But in doing so, he made several misleading or false claims about the pullout and evacuation, which have been chaotic as Americans and tens of thousands of Afghan allies try to flee through the airport in Kabul.
Hereâ€™s a fact-check of the presidentâ€™s remarks.
What Mr. Biden said
â€œI have seen no question of our credibility from our allies around the world.â€
This is misleading. While leaders of countries allied with the United States have been hesitant to publicly criticize the withdrawal, some members of their governments have not minced words in questioning American leadership and credibility.
In Germany, the chairman of Parliamentâ€™s Foreign Relations Committee called the withdrawal â€œa serious and far-reaching miscalculation by the current administrationâ€ and said it did â€œfundamental damage to the political and moral credibility of the West.â€ Armin Laschet, the head of Chancellor Angela Merkelâ€™s conservative party and a candidate in the election to succeed her, called it the â€œbiggest debacleâ€ that NATO had ever seen. Ms. Merkel also criticized it privately, according to German news media reports.
In Britain, the pullout has raised doubts among some officials about the reliability of the United States as an ally. Tom Tugendhat, a Conservative member of Parliament and the chairman of the Foreign Affairs Committee, characterized it the â€œbiggest foreign policy disasterâ€ since the 1956 Suez crisis, saying that â€œwe need to think again about how we handle friends, who matters and how we defend our interests.â€
Latviaâ€™s defense minister, Artis Pabriks, said that the withdrawal caused â€œchaosâ€ and showed that the West was â€œweaker globally.â€
What Mr. Biden said
â€œWhat interest do we have in Afghanistan at this point with Al Qaeda gone? We went to Afghanistan for the express purpose of getting rid of Al Qaeda in Afghanistan as well as, as well as getting Osama bin Laden, and we did.â€
False. Al Qaedaâ€™s presence in Afghanistan has certainly been reduced since the United States invaded, but Mr. Biden is wrong to say that the terrorist group is no longer in the country.
A United Nations Security Council report released in June estimated that Al Qaeda still had a presence in at least 15 of Afghanistanâ€™s 34 provinces. The Defense Departmentâ€™s Office of Inspector General said in a report released on Wednesday that â€œthe Taliban continued to maintain its relationship with Al Qaeda, providing safe haven for the terrorist group in Afghanistan.â€
After Mr. Biden spoke, John F. Kirby, a Pentagon spokesman, confirmed in a news conference that Al Qaeda had a presence in Afghanistan.
What Mr. Biden said
â€œWe have no indication that they havenâ€™t been able to get â€” in Kabul â€” through the airport. Weâ€™ve made an agreement with the, with the Taliban. Thus far, theyâ€™ve allowed them to go through. Itâ€™s in their interest for them to go through. So, we know of no circumstance where American citizens are â€” carrying an American passport â€” are trying to get through to the airport.â€
This is misleading. Reports from Afghanistan contradict this statement, and other government officials have been more cautious when describing the conditions for American citizens traveling to the airport.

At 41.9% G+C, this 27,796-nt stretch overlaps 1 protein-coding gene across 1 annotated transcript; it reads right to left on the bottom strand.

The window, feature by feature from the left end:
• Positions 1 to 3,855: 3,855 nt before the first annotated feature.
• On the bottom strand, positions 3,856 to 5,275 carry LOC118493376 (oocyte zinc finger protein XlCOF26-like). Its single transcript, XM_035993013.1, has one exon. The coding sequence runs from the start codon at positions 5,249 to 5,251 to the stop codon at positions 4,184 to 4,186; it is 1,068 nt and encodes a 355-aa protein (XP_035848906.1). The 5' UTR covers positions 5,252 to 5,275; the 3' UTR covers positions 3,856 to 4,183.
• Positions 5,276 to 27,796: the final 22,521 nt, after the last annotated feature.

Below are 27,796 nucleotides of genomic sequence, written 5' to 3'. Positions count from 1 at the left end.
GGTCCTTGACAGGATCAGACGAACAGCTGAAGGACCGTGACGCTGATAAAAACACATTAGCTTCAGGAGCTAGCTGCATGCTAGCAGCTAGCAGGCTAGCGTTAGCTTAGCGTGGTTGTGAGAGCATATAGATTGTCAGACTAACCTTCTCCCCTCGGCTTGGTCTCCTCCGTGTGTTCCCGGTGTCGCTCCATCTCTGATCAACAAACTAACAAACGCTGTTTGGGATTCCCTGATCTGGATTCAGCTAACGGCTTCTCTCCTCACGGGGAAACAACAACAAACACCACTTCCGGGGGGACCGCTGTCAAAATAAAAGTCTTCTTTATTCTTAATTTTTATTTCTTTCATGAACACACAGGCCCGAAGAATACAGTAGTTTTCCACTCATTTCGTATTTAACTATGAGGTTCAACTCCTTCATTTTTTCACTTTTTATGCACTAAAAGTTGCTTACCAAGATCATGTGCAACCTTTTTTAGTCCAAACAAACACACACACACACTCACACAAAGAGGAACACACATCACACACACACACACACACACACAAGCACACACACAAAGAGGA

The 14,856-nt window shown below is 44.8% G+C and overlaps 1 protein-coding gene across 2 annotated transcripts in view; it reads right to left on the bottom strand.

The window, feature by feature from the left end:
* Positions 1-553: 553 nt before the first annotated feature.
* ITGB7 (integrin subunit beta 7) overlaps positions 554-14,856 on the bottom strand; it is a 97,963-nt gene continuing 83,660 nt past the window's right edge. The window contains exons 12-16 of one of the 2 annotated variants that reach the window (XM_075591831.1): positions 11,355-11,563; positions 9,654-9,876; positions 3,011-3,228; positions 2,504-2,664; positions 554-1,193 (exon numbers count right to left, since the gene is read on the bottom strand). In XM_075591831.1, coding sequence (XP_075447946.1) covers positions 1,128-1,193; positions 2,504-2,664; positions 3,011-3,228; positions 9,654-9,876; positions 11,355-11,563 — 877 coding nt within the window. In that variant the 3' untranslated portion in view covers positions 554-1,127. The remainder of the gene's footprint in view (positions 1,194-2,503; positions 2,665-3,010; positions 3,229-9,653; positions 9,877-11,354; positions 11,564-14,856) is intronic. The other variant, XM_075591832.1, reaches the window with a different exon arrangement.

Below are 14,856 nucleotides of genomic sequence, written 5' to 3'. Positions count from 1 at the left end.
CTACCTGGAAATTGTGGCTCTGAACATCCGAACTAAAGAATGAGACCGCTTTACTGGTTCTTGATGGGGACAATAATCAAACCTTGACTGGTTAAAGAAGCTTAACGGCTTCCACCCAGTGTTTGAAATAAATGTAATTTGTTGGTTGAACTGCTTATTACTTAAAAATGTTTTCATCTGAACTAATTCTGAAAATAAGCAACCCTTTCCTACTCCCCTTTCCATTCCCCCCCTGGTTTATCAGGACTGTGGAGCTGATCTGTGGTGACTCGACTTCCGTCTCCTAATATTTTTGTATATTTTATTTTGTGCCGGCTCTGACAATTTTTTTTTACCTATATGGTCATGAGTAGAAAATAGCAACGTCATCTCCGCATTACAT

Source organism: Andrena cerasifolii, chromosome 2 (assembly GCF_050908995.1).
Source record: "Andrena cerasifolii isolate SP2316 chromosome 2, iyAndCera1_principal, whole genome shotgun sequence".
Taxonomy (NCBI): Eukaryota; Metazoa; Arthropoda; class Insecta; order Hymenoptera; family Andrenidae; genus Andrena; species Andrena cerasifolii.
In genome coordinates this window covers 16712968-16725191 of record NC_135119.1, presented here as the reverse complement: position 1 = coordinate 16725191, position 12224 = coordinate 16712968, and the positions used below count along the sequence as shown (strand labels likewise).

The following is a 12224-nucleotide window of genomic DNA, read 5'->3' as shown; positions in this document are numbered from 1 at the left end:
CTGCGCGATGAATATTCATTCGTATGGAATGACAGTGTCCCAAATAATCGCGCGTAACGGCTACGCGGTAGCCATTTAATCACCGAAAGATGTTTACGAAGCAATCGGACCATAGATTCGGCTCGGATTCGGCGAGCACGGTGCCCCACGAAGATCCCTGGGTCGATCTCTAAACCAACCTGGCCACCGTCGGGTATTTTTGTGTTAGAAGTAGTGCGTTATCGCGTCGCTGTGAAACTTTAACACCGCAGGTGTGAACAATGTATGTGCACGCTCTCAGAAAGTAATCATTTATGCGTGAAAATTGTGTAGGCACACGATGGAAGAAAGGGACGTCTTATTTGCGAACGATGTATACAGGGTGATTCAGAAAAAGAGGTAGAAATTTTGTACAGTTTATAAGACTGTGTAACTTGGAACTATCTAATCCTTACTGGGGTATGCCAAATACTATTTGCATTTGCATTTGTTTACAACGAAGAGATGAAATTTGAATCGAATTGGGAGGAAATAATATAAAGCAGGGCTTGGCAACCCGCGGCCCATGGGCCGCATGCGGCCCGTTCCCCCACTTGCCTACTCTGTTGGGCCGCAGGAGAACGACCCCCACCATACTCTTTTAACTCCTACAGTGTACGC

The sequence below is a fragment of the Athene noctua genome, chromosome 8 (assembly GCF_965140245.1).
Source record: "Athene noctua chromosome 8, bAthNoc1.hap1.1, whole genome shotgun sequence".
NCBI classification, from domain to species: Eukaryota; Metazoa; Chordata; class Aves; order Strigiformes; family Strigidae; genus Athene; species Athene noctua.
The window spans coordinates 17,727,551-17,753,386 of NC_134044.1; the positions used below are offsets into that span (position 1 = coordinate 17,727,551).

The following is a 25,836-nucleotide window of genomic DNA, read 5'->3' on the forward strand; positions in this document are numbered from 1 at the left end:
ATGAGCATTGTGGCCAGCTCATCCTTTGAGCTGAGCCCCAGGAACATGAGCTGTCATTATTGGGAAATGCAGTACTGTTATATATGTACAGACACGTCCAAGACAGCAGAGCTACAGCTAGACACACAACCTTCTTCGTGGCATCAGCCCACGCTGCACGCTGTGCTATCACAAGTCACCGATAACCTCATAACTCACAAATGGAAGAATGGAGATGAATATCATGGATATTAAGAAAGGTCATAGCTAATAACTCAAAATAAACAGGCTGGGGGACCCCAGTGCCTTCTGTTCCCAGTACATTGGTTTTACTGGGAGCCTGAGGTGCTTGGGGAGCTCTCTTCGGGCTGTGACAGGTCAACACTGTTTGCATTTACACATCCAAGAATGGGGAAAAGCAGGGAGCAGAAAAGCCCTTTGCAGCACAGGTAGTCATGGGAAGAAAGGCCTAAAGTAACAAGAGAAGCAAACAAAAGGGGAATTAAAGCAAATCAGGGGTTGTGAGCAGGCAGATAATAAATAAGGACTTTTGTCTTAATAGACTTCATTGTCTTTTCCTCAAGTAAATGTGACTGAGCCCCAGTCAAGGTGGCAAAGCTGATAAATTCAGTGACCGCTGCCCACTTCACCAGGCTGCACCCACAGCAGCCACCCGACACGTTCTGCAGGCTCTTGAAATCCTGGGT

Understand the Taliban Takeover in Afghanistan
Who are the Taliban? The Taliban arose in 1994 amid the turmoil that came after the withdrawal of Soviet forces from Afghanistan in 1989. They used brutal public punishments, including floggings, amputations and mass executions, to enforce their rules. Hereâ€™s more on their origin story and their record as rulers.
The United States Embassy in Kabul sent a security alert on Wednesday warning American citizens, legal residents and their families that the â€œUnited States government cannot ensure safe passage to the Hamid Karzai International Airport.â€
Asked about Mr. Bidenâ€™s claim that no American had been denied access to the airport, Ned Price, a spokesman for the State Department, said in a news conference on Friday that the department â€œhas received only a small number of reports from American citizens that their access has been impeded in some way, that they have faced any sort of hardship or resistance, getting to the airport.â€
Mr. Kirby, the Pentagon spokesman, also said in the news conference that he was aware of â€œsporadic reports of some Americans not being able to get through checkpoints,â€ but that they were able to get through â€œby and large.â€
Politico reported that Defense Secretary Lloyd J. Austin III told Congress on Friday that some Americans trying to leave Afghanistan had been harassed and beaten by Taliban fighters.
An unnamed American resident in Afghanistan told ABC News that he had witnessed people holding U.S. passports not being allowed through Taliban checkpoints. Clarissa Ward, a CNN reporter in Kabul, said after Mr. Bidenâ€™s remarks that she had difficulty reaching the airport.
â€œWorking how to get to this airport is like a Rubikâ€™s Cube,â€ Ms. Ward said on CNN on Friday. â€œAnyone who says that any American can get in here is â€” yes, I mean, technically, itâ€™s possible. But itâ€™s extremely difficult, and it is dangerous.â€